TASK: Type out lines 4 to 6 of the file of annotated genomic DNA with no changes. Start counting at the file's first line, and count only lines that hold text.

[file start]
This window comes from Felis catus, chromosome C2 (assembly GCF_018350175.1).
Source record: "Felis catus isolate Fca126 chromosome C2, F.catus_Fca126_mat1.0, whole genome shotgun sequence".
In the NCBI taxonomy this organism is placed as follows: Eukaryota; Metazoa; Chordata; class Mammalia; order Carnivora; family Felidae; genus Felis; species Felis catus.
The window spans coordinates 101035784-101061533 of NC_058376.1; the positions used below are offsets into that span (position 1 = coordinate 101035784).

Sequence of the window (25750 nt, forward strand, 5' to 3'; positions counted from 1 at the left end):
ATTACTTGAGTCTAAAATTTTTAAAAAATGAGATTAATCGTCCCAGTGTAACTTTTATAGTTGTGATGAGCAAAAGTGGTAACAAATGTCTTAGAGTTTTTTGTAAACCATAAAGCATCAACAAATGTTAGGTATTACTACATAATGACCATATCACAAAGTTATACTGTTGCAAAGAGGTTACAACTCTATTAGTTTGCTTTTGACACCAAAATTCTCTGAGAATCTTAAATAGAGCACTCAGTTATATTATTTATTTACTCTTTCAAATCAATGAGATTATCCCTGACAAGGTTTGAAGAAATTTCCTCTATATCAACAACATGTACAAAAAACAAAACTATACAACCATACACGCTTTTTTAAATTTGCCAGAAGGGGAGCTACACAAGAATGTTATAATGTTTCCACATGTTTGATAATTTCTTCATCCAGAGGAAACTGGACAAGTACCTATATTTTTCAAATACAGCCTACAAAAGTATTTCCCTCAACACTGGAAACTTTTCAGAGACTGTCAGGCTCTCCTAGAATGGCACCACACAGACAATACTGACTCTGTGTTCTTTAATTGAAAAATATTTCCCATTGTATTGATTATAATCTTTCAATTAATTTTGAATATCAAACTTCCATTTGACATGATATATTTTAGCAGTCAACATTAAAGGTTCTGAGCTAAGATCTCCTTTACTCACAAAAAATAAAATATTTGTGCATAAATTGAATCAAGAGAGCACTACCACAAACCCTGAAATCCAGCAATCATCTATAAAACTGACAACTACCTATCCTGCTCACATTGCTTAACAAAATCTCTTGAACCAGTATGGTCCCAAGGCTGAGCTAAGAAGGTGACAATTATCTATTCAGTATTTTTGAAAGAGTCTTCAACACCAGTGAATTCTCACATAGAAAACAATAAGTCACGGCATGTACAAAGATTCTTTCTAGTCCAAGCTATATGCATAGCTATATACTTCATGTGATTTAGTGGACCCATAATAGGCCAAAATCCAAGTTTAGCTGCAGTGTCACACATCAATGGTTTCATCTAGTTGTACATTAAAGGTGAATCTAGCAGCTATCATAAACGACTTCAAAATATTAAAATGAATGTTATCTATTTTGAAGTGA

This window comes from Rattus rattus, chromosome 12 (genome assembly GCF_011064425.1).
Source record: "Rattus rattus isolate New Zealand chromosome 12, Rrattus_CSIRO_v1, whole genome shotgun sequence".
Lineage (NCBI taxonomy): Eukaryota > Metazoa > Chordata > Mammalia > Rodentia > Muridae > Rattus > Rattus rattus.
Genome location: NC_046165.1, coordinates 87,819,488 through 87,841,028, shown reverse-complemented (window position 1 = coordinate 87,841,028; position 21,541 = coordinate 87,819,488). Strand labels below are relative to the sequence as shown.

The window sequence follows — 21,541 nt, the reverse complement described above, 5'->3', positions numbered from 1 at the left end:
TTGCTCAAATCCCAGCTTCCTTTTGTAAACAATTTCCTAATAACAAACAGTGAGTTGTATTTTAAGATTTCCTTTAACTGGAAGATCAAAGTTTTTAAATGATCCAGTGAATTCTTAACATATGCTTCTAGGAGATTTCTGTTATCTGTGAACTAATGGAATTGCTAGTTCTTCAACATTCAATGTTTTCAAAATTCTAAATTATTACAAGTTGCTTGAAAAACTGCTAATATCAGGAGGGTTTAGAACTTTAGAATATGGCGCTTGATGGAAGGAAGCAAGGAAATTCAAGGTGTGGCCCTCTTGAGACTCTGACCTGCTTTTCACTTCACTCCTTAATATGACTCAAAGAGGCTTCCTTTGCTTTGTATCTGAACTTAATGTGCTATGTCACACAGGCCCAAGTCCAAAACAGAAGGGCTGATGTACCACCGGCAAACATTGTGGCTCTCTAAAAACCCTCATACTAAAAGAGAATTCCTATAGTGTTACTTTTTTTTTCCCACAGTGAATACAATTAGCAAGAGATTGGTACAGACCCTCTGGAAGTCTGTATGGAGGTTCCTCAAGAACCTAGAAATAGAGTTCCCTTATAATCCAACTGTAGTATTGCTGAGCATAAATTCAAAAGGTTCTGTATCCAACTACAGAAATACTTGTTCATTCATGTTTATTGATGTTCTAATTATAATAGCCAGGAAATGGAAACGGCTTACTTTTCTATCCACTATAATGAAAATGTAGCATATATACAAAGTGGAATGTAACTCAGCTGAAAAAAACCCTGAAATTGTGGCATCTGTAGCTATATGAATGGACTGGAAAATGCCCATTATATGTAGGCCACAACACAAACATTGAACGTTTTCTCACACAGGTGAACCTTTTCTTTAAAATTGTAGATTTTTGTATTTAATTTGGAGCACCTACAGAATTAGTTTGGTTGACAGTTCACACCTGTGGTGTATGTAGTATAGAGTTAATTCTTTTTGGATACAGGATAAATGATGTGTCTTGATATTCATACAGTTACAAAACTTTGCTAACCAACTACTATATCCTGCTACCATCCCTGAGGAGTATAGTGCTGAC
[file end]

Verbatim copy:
The window spans coordinates 101035784-101061533 of NC_058376.1; the positions used below are offsets into that span (position 1 = coordinate 101035784).

Sequence of the window (25750 nt, forward strand, 5' to 3'; positions counted from 1 at the left end):
ATTACTTGAGTCTAAAATTTTTAAAAAATGAGATTAATCGTCCCAGTGTAACTTTTATAGTTGTGATGAGCAAAAGTGGTAACAAATGTCTTAGAGTTTTTTGTAAACCATAAAGCATCAACAAATGTTAGGTATTACTACATAATGACCATATCACAAAGTTATACTGTTGCAAAGAGGTTACAACTCTATTAGTTTGCTTTTGACACCAAAATTCTCTGAGAATCTTAAATAGAGCACTCAGTTATATTATTTATTTACTCTTTCAAATCAATGAGATTATCCCTGACAAGGTTTGAAGAAATTTCCTCTATATCAACAACATGTACAAAAAACAAAACTATACAACCATACACGCTTTTTTAAATTTGCCAGAAGGGGAGCTACACAAGAATGTTATAATGTTTCCACATGTTTGATAATTTCTTCATCCAGAGGAAACTGGACAAGTACCTATATTTTTCAAATACAGCCTACAAAAGTATTTCCCTCAACACTGGAAACTTTTCAGAGACTGTCAGGCTCTCCTAGAATGGCACCACACAGACAATACTGACTCTGTGTTCTTTAATTGAAAAATATTTCCCATTGTATTGATTATAATCTTTCAATTAATTTTGAATATCAAACTTCCATTTGACATGATATATTTTAGCAGTCAACATTAAAGGTTCTGAGCTAAGATCTCCTTTACTCACAAAAAATAAAATATTTGTGCATAAATTGAATCAAGAGAGCACTACCACAAACCCTGAAATCCAGCAATCATCTATAAAACTGACAACTACCTATCCTGCTCACATTGCTTAACAAAATCTCTTGAACCAGTATGGTCCCAAGGCTGAGCTAAGAAGGTGACAATTATCTATTCAGTATTTTTGAAAGAGTCTTCAACACCAGTGAATTCTCACATAGAAAACAATAAGTCACGGCATGTACAAAGATTCTTTCTAGTCCAAGCTATATGCATAGCTATATACTTCATGTGATTTAGTGGACCCATAATAGGCCAAAATCCAAGTTTAGCTGCAGTGTCACACATCAATGGTTTCATCTAGTTGTACATTAAAGGTGAATCTAGCAGCTATCATAAACGACTTCAAAATATTAAAATGAATGTTATCTATTTTGAAGTGA